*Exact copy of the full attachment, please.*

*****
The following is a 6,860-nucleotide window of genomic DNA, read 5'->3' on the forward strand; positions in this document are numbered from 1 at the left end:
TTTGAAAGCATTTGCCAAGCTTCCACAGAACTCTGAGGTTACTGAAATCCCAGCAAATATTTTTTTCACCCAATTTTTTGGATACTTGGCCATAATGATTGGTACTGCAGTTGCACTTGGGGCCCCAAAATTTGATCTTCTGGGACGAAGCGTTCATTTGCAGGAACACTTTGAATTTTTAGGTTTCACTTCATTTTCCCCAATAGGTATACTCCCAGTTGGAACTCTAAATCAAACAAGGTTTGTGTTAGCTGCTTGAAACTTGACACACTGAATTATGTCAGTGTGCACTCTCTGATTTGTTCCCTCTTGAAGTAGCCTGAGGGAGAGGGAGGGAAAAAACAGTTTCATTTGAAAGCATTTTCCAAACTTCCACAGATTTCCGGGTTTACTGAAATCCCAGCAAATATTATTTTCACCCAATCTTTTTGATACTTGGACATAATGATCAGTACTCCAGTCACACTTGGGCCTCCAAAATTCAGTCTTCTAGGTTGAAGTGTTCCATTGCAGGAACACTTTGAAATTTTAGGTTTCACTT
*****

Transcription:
The following is a 6,860-nucleotide window of genomic DNA, read 5'->3' on the forward strand; positions in this document are numbered from 1 at the left end:
TTTGAAAGCATTTGCCAAGCTTCCACAGAACTCTGAGGTTACTGAAATCCCAGCAAATATTTTTTTCACCCAATTTTTTGGATACTTGGCCATAATGATTGGTACTGCAGTTGCACTTGGGGCCCCAAAATTTGATCTTCTGGGACGAAGCGTTCATTTGCAGGAACACTTTGAATTTTTAGGTTTCACTTCATTTTCCCCAATAGGTATACTCCCAGTTGGAACTCTAAATCAAACAAGGTTTGTGTTAGCTGCTTGAAACTTGACACACTGAATTATGTCAGTGTGCACTCTCTGATTTGTTCCCTCTTGAAGTAGCCTGAGGGAGAGGGAGGGAAAAAACAGTTTCATTTGAAAGCATTTTCCAAACTTCCACAGATTTCCGGGTTTACTGAAATCCCAGCAAATATTATTTTCACCCAATCTTTTTGATACTTGGACATAATGATCAGTACTCCAGTCACACTTGGGCCTCCAAAATTCAGTCTTCTAGGTTGAAGTGTTCCATTGCAGGAACACTTTGAAATTTTAGGTTTCACTT